Totally agree, @MWollaeger. I used Dramatica for my NaNoWriMo this year and had the dictionary up and ready in an alphabetical search mode, so I could slide right down to a particular term at any time. I find just reading the terms, and keeping them in mind while considering the context of a story appreciation I'm contemplating, offers wonderful brainstorming possibilities and opportunities to add additional layers and nuances to scenes.
I had my Dramatica story form, with the basics filled out. I also used the PSR for the Acts, Sequence and Scene creation and used Armando's U, Z or hairpin forms to structure and compact the acts and sequences.
I had read his book again in October so it was fresher in my mind. I had never understood the slide-bump dynamics of the U, Z and hairpins until this reading - and then through fiddling with my story outline. In doing so the principle made more sense. So, @okcthunderx you might just give Armando's book another good read, then try to use his methodologies one by one. I first illustrated as many of the basic story appreciations for each throughline I could, then did an Instant Dramatica pass through (which is rather powerful tool), before I even tried to use the PSR to develop sequences and scenes.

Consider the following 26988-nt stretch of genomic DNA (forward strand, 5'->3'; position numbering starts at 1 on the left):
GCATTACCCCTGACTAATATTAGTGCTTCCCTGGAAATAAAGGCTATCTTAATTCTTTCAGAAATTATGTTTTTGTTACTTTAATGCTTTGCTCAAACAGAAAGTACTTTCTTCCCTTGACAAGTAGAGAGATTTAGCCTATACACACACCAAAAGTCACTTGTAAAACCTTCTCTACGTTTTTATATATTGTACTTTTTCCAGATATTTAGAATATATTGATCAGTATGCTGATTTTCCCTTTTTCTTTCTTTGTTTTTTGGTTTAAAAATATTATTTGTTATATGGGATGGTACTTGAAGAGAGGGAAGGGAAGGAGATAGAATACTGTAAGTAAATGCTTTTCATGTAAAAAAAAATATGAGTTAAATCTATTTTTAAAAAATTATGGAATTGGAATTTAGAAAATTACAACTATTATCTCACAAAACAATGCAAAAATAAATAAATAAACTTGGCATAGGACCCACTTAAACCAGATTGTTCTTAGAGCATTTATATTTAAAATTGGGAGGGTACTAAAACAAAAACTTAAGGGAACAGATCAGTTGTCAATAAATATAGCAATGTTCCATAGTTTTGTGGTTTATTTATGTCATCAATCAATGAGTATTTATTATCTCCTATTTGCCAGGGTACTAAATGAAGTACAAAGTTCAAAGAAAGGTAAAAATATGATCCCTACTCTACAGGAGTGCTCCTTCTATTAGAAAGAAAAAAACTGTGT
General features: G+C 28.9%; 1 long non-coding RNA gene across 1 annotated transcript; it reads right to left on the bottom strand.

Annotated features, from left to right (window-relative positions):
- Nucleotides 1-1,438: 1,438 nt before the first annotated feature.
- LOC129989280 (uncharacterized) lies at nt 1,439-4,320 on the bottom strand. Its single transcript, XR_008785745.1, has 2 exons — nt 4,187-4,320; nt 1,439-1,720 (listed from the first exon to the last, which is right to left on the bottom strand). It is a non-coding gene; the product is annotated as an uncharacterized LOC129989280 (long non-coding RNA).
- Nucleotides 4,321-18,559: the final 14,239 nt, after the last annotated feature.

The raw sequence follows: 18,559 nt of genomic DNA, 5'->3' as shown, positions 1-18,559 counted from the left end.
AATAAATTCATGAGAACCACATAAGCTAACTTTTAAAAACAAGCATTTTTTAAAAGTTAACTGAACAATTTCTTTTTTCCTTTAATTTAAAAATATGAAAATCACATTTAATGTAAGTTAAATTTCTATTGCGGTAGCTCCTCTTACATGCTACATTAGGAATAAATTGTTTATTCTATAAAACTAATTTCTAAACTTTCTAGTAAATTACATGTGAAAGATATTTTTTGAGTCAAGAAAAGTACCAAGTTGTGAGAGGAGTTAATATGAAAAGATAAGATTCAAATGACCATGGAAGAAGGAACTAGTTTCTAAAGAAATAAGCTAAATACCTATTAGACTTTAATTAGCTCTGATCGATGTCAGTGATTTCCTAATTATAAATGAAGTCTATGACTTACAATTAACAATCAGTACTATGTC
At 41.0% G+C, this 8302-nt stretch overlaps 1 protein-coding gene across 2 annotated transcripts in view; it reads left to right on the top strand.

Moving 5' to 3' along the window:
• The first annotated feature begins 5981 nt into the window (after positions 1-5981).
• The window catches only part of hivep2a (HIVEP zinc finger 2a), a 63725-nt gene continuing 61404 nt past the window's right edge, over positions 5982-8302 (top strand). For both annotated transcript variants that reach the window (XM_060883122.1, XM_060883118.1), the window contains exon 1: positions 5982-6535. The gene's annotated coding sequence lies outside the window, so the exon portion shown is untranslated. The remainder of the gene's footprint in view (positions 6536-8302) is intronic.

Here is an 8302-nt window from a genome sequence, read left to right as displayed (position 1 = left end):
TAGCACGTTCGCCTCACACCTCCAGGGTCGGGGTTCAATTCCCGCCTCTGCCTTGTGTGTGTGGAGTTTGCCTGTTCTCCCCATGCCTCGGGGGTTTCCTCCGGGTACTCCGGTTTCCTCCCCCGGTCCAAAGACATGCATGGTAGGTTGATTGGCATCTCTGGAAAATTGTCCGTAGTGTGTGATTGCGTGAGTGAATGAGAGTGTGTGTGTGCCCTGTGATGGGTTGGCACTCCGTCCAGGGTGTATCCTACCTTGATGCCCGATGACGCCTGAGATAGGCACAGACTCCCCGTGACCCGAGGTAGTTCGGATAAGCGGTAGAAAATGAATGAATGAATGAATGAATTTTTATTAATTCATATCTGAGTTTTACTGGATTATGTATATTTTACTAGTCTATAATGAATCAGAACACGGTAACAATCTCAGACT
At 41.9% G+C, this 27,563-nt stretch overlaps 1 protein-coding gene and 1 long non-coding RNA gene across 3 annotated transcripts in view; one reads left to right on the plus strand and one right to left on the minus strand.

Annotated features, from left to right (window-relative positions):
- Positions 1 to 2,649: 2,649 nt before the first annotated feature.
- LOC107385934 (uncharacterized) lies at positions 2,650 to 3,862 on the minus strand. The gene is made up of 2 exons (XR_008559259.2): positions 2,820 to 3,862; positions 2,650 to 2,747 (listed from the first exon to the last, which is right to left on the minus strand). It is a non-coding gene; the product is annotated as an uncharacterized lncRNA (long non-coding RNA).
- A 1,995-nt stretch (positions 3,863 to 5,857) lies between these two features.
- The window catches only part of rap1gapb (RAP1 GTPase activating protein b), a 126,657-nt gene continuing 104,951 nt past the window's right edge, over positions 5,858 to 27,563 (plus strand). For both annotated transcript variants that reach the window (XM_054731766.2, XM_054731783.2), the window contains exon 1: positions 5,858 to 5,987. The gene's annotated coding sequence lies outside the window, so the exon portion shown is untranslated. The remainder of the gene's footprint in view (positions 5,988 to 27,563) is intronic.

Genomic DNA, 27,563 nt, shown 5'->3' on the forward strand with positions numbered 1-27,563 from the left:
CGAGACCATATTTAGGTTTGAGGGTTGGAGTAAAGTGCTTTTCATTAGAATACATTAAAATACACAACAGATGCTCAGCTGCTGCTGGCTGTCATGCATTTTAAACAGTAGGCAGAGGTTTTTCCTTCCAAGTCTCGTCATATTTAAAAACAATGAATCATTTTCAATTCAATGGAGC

One discovery I made using Armando's slide-bump distinction was that, contrary to the most often promoted 4 act structure I find discussed and defaulted to in Dramatica theory, the way the Signposts of my OS throughline flowed suggested that my OS was actually a 3 act structure (bump-slide-bump, moving from Understanding to Doing-Obtaining then to Learning). Stepping back and looking at the story it made sense. Of course within that, my MC throughline is bump-bump-bump (feeling like 4 acts, moving from Subconsious to Conscious to Preconscious to Memory), the IC is bump-slide-bump (feeling like 3 acts, moving from The Past to Progress-Future to The Present), and the RS is slide-bump-slide (feeling more like 2 acts, moving from Conceiving-Conceptualizing to Being-Becoming). This creates a more woven dynamic between the throughlines that adds an interesting feel to the story. I'm constantly fascinated by the various ways one can naturally knit a story together using Dramatica. It's just amazing stuff to be learning, more and more, each time I use it.